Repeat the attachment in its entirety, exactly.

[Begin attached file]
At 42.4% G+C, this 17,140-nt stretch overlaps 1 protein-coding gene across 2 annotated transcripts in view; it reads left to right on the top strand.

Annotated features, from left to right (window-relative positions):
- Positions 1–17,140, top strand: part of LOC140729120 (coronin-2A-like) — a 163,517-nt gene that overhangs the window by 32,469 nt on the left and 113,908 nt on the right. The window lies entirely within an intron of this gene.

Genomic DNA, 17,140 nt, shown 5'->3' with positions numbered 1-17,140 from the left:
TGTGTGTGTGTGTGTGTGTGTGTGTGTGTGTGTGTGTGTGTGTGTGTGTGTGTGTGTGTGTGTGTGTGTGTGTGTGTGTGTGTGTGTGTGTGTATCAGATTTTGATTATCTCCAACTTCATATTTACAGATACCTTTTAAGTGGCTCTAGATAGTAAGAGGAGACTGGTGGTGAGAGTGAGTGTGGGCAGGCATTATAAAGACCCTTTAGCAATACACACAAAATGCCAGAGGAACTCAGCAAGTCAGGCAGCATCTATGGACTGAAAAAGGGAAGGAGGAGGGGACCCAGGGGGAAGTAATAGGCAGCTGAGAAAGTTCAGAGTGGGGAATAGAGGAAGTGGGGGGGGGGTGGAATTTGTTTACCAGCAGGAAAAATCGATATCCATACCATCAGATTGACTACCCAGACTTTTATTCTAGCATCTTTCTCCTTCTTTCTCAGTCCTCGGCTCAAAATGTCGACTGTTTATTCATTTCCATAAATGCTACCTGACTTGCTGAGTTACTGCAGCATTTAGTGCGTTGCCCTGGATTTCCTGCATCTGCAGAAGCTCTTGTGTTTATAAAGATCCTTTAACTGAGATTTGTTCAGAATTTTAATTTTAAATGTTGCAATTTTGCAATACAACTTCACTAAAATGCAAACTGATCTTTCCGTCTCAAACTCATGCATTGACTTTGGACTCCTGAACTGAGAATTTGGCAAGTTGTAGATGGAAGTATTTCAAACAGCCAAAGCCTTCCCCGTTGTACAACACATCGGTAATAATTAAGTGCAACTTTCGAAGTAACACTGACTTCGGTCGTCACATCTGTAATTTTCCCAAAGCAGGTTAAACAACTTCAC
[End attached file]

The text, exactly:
At 42.4% G+C, this 17,140-nt stretch overlaps 1 protein-coding gene across 2 annotated transcripts in view; it reads left to right on the top strand.

Annotated features, from left to right (window-relative positions):
- Positions 1–17,140, top strand: part of LOC140729120 (coronin-2A-like) — a 163,517-nt gene that overhangs the window by 32,469 nt on the left and 113,908 nt on the right. The window lies entirely within an intron of this gene.

Genomic DNA, 17,140 nt, shown 5'->3' with positions numbered 1-17,140 from the left:
TGTGTGTGTGTGTGTGTGTGTGTGTGTGTGTGTGTGTGTGTGTGTGTGTGTGTGTGTGTGTGTGTGTGTGTGTGTGTGTGTGTGTGTGTGTGTATCAGATTTTGATTATCTCCAACTTCATATTTACAGATACCTTTTAAGTGGCTCTAGATAGTAAGAGGAGACTGGTGGTGAGAGTGAGTGTGGGCAGGCATTATAAAGACCCTTTAGCAATACACACAAAATGCCAGAGGAACTCAGCAAGTCAGGCAGCATCTATGGACTGAAAAAGGGAAGGAGGAGGGGACCCAGGGGGAAGTAATAGGCAGCTGAGAAAGTTCAGAGTGGGGAATAGAGGAAGTGGGGGGGGGGTGGAATTTGTTTACCAGCAGGAAAAATCGATATCCATACCATCAGATTGACTACCCAGACTTTTATTCTAGCATCTTTCTCCTTCTTTCTCAGTCCTCGGCTCAAAATGTCGACTGTTTATTCATTTCCATAAATGCTACCTGACTTGCTGAGTTACTGCAGCATTTAGTGCGTTGCCCTGGATTTCCTGCATCTGCAGAAGCTCTTGTGTTTATAAAGATCCTTTAACTGAGATTTGTTCAGAATTTTAATTTTAAATGTTGCAATTTTGCAATACAACTTCACTAAAATGCAAACTGATCTTTCCGTCTCAAACTCATGCATTGACTTTGGACTCCTGAACTGAGAATTTGGCAAGTTGTAGATGGAAGTATTTCAAACAGCCAAAGCCTTCCCCGTTGTACAACACATCGGTAATAATTAAGTGCAACTTTCGAAGTAACACTGACTTCGGTCGTCACATCTGTAATTTTCCCAAAGCAGGTTAAACAACTTCAC